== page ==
You may be thinking; “Of course you know your customers or you wouldn’t be in business.” Now, if your business is consistently growing, you could be right. If growth isn’t happening, let me share some advice.
Many businesses assume they know customers and no longer take time to learn from or study them. In the book Design a Better Business the authors write, “Ultimately, the most important thing to understand is your customers. If you don’t know what value means to them, you can’t stay relevant to them. Assuming you know your customers is really dangerous.” So what can you do to better understand your customers? Here are three ways:
Start with customer expectations
The internet, age of information and mobility mean the customer is in charge. As I stated in an article I did for Archery Business magazine;
Customers now expect you to know more about them because it’s so easy to find information about you and your business. Mobile devices and the evolution of social media have put the consumer in the driver’s seat. Study them the way they study you.
Besides having information about you and the products you carry at their fingertips, they expect personalization. They want a relationship. Servers know this better than most. I recall my friend, Melissa, who worked with me at Applebee’s many years ago. She always carried around a notebook. It was filled with information about customers she saw regularly. Not only did she have service skills in the moment but people asked for her table because they knew oftentimes they wouldn’t even have to state their order. They could just say “the usual” and she’d have every detail. She’d also ask about Aunt Mary, their children and other topics she had at her disposal in her portable Customer Relationship Management (CRM) system. Those of us who weren’t smart enough to develop a similar system, I’m certain, didn’t make as much money (in tips) as she did.
As time passes and the ways of purchasing evolve, so does customer expectation. When you exceed a customer’s expectations people remember and talk about you to others. However, if expectations are high and you fail completely, you can create a dissuader; someone that takes every opportunity to speak about their bad experience. “People’s expectations are set in part by their previous experiences with a company’s offerings. Customers instinctively compare each new experience, positive or otherwise, with their previous ones and judge it accordingly. Expectations can also be shaped by market conditions, the competition, and the customer’s personal situation” writes Chris Meyer (author and entrepreneur) and Andre Schwager (customer experience consultant) in a 2007 Harvard Business Review article. For a great primer on understanding customer expectations, LinkedIn Learning offers a great resource.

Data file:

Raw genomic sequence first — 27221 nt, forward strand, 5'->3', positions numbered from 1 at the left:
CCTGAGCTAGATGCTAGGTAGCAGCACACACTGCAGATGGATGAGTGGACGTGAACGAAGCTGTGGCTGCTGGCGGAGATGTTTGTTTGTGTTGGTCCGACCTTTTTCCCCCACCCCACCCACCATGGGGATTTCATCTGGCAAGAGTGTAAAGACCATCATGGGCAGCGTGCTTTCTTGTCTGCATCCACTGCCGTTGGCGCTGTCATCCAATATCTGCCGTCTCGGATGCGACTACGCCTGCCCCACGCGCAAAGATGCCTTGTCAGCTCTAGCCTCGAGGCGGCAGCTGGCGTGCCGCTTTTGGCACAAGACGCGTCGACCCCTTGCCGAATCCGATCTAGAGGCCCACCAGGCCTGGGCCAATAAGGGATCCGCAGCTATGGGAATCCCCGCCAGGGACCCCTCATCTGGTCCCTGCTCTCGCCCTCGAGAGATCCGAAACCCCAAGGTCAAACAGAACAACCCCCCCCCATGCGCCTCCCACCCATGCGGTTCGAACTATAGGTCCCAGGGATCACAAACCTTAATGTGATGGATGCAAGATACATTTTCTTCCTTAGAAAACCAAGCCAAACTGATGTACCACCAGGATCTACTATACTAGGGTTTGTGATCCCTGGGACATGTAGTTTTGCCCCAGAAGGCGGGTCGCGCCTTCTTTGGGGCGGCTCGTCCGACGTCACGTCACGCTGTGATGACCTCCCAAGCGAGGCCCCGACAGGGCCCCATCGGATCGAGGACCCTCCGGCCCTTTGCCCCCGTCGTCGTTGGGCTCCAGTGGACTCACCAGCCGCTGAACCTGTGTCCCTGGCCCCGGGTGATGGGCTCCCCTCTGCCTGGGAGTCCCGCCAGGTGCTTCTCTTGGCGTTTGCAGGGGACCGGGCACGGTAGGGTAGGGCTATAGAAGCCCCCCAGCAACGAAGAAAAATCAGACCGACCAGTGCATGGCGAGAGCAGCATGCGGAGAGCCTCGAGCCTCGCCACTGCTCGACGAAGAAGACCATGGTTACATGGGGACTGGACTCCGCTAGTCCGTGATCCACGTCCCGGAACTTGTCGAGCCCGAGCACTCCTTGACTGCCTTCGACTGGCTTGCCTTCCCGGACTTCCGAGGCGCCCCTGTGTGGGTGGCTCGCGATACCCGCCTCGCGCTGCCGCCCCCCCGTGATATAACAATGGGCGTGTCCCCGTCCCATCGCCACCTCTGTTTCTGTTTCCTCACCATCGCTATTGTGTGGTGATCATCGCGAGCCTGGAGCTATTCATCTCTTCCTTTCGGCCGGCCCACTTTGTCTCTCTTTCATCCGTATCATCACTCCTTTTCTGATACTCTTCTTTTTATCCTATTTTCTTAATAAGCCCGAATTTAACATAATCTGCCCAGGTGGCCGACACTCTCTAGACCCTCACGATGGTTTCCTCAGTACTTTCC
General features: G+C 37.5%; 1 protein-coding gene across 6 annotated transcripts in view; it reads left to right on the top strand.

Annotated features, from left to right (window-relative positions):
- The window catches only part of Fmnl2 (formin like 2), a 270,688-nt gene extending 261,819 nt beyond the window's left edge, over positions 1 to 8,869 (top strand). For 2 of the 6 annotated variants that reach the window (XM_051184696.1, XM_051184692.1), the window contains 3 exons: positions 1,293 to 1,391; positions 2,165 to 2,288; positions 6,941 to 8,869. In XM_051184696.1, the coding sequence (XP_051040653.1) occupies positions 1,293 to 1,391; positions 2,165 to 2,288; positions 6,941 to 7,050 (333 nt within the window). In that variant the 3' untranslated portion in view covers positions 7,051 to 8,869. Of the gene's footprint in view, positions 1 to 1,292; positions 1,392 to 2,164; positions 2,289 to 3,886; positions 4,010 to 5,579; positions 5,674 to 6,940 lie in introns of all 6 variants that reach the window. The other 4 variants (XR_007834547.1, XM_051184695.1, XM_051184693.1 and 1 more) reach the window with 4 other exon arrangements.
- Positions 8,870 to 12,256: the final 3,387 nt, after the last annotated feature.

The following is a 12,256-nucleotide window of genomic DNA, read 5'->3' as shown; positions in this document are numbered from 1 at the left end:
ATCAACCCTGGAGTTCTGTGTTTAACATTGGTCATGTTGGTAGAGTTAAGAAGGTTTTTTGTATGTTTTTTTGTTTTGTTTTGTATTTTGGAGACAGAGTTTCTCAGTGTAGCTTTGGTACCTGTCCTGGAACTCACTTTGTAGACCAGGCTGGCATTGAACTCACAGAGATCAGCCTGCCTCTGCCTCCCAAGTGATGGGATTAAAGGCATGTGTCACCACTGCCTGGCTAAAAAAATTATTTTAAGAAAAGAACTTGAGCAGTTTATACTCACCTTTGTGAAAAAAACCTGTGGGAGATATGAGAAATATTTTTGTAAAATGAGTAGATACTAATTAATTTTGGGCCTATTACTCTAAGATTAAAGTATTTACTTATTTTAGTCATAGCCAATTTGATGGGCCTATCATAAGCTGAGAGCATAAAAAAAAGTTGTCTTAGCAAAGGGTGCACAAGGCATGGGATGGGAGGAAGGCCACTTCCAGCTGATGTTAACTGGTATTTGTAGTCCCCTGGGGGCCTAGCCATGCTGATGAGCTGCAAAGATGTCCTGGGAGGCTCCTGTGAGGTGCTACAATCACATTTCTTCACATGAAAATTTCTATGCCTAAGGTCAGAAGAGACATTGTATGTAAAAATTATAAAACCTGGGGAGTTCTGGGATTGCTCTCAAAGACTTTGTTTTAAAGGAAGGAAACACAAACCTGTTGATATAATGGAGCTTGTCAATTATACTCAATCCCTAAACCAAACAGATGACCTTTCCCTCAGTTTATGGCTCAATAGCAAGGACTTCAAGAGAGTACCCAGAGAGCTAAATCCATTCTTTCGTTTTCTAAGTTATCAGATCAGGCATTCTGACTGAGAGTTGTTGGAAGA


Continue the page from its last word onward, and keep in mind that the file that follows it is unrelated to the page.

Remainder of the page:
As a part of evolving your business, you must stay on top of customer expectations so that you can exceed them. The good news is, if you know you can’t meet general expectations, you can spend time letting customers know this upfront. Post signs, make advertising clear and just talk to them about what you aren’t able to provide and why. Honestly communicating with customers to help set realistic expectations ahead of time is just as important.
Understand and study customer expectations. Develop relationships. Be authentic.
Use your data
Do you utilize all of the information in your Point of Sale (POS) or CRM system? If your system doesn’t track customer information well, you might want to consider an upgrade. Even if you don’t have an electronic system of some kind, you have data somewhere. Start utilizing it.
I’ve had my hair cut at the same place for, well, more years than I care to mention here. As many of us have, I’ve developed a personal relationship with the woman who cuts my hair. We have so much history together. We almost know what the other is thinking and feeling.
The company doesn’t have an electronic system and uses 3×5 cards to note things like date, cut, style and color so that any one of the stylists could do the work if the usual stylist is unavailable. It is unlikely that when they add a system to better manage the business that they will individually input all of this old data. But they might be able to add the year of the first cut and most recent style so they have the basics of how long each individual has been a customer and their latest products or services. I often let my color go much longer than I should. Imagine if I got a reminder with maybe a question about if I intend to keep the same style or color. That’s helpful for me and great for business.